Mark has actually been wanting this tool for awhile and he was very impressed with the job that it did.  Once he had cut around the cabinets and deep enough into the floor, he used a crow bar to release and remove each panel of flooring.                                                                                                                                                                                                    Image

This was a pretty big job. On Saturday we were able to remove the top layer of vinyl and the two layers attached to the plywood from everywhere except near the cabinets.  That took about four hours.  Then on Sunday, it took another six hours to remove the area around the cabinets.  Much of this was downtime while the battery for the tool re-charged since we were cheap and only bought one.  The tool itself was $80.00, the battery was $50.00, and the battery charger was $60.00 so it wasn’t an inexpensive purchase, but we really didn’t have another choice.  Once all the plywood was removed, we were left with this.                                                                                                                                                                                                   Image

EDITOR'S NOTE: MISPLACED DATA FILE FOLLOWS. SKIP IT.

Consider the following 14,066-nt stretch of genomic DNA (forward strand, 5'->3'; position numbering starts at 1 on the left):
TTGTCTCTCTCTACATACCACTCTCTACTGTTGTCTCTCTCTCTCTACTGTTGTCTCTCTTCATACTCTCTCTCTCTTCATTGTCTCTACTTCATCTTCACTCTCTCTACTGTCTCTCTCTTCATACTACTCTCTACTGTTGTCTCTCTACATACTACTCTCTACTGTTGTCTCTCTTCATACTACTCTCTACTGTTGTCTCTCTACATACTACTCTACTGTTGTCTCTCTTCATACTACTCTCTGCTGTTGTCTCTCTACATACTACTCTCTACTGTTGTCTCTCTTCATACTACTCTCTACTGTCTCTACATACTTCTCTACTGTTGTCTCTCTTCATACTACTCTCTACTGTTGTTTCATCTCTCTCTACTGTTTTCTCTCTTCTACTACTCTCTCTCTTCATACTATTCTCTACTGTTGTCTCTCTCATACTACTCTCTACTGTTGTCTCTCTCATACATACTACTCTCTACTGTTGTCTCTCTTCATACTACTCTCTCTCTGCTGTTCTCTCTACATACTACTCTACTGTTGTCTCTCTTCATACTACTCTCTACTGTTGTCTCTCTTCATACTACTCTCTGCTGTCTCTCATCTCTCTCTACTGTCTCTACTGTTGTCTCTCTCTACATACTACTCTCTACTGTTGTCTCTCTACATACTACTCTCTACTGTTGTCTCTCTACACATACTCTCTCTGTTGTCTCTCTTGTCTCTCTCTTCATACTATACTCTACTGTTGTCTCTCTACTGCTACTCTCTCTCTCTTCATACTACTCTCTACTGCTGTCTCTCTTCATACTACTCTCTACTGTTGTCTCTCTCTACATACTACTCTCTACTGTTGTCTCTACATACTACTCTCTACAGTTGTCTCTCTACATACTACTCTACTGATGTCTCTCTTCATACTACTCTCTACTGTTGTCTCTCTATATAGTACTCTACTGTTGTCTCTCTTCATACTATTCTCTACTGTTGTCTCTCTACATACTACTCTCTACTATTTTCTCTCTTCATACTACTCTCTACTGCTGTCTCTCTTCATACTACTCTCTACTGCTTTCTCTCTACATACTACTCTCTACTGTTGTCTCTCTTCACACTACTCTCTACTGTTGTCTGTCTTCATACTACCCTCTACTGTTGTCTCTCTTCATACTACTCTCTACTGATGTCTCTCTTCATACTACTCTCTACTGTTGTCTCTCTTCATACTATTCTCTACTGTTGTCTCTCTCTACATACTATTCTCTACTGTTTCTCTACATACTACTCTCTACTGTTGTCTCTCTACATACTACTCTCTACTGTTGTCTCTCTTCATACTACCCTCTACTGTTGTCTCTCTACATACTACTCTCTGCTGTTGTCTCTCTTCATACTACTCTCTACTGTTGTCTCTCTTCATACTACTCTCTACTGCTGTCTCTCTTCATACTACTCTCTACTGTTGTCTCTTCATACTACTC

What you’re seeing in the photo above is 65 year old construction felt paper.  What that paper is covering is wood planks of varying widths from 3″ to 8″ running diagonally over the floor joists.                                                        Image

See the space in between each of these planks?  That’s a clear view to the basement below.  Hi basement!  Apparently in 1948, standard building procedure was to install your flooring choice right over top of these paper covered diagonal planks.  I know this because not only was the vinyl kitchen floor this way, but the hardwood floor as well. Once we got the layer of plywood up, the floor in the kitchen was exactly the level it needs to be to install the new hardwoods.                                  Image